Netflix. Photo: Chesnot/Getty Images

A collection of well-off TV studios and streaming services are competing with traditional media companies for a generous slice of the home entertainment space, and bringing glossy magazine writers along by buying the rights to develop their stories into hit shows, Bloomberg reports.

Why it matters: Big Tech's efforts to take over Hollywood stems from its poaching of talent and franchises. Over the past year, companies such as Netflix, Amazon and Hulu have hired top TV producers to create hit shows. It's no surprise then, that these same companies are paying or hiring big print writers to develop hit storylines.

By the numbers: The going rate for individual articles has skyrocketed to $20,000-$50,000, per Bloomberg, with some breaking the $100,000 barrier — more than double the amounts garnered 10 years ago. A writer’s fee if the studio produces his or her project often exceeds $350,000, even hitting the $1 million mark, industry interviews revealed.

Between the lines: Magazines — along with the rest of the print industry — have been struggling to grow. Revenues and circulations for most publications are down dramatically in the internet era. It makes sense then that writers are flocking to opportunities outside of print to leverage their talents.

Go deeper: Tech's TV talent trove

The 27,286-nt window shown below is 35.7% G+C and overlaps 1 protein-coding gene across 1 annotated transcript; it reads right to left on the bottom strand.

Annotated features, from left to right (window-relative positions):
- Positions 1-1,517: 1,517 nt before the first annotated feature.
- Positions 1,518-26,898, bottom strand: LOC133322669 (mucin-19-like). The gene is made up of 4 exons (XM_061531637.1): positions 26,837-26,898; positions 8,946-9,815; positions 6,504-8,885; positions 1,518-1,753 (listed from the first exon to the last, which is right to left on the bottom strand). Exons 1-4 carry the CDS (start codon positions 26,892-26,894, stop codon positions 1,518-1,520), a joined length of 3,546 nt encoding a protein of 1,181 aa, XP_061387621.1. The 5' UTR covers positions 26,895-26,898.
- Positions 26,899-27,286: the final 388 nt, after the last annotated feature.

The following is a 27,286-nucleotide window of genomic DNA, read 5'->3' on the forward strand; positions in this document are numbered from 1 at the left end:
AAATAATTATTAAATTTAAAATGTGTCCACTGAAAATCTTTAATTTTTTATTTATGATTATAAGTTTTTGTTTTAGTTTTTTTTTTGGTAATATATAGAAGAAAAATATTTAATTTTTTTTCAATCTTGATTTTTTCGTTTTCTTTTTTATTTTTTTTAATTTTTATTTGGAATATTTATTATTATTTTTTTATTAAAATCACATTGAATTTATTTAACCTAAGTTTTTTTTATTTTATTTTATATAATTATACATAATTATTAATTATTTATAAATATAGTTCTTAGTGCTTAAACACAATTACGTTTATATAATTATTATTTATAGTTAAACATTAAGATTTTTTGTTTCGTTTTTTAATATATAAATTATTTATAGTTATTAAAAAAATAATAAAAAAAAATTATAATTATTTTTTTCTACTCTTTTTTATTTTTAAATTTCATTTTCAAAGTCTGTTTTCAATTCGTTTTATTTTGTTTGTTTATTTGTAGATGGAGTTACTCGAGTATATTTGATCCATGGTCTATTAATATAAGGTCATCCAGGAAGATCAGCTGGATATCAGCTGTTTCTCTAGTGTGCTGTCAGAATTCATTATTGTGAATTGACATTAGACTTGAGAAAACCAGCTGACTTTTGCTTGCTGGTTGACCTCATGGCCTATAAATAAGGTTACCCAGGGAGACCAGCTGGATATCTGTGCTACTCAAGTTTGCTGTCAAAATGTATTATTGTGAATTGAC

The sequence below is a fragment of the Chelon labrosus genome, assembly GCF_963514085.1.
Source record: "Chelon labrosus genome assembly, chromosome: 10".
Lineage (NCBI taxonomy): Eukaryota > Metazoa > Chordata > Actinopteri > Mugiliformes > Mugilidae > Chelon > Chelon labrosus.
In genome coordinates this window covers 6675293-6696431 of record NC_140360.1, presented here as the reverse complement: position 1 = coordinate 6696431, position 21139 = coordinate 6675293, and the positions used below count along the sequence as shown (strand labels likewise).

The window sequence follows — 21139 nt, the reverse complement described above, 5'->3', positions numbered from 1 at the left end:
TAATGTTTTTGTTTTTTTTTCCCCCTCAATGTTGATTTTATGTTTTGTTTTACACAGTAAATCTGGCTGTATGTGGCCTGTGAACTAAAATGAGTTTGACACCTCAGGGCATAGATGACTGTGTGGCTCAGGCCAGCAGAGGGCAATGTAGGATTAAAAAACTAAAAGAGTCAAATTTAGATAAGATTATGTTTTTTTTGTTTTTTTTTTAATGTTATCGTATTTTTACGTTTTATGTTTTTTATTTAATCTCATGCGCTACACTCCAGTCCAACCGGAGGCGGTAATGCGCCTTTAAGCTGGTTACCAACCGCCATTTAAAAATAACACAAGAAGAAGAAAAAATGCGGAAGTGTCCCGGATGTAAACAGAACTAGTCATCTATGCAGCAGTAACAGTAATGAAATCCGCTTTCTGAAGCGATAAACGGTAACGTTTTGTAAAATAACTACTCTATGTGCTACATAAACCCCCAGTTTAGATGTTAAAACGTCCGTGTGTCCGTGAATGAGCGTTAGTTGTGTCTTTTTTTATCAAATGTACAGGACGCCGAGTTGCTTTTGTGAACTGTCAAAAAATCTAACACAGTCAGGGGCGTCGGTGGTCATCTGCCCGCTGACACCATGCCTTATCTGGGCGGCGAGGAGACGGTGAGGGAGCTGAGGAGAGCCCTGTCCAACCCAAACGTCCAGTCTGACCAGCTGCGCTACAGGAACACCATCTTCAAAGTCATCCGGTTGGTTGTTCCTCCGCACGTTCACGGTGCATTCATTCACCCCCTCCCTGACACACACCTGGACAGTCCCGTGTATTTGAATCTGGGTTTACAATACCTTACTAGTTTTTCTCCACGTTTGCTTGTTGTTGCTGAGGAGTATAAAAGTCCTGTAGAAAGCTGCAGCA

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U.S. economy added 4.8 million jobs in June

Data: Bureau of Labor Statistics; Chart: Axios Visuals

The U.S. economy added 4.8 million jobs last month, while the unemployment rate dropped to 11.1% from 13.3% in May, according to government data released Thursday.

The state of play: While the labor market showed more signs of recovery when the government’s survey period ended in early June, the lag means that more recent developments, like the surge in coronavirus cases and resultant closures in some states, aren't captured in this data.

1.4 million Americans filed for unemployment last week

Photo: Wang Ying/Xinhua via Getty Images

Another 1.4 million Americans filed for unemployment last week, the Department of Labor announced Thursday.

Why it matters: New applications for unemployment remain historically high, suggesting layoffs are still widely prevalent. However, they remain well below the all-time record seen when the coronavirus pandemic first hit.

The crushing budget blow awaiting state and local government workers

Illustration: Eniola Odetunde/Axios

State and local government jobs are being gutted, even as the labor market shows signs of a slight recovery.

Why it matters: The coronavirus pandemic blew a hole in state and local government budgets. A slew of states cut spending and jobs — with more planned layoffs announced this week as states try to balance budgets.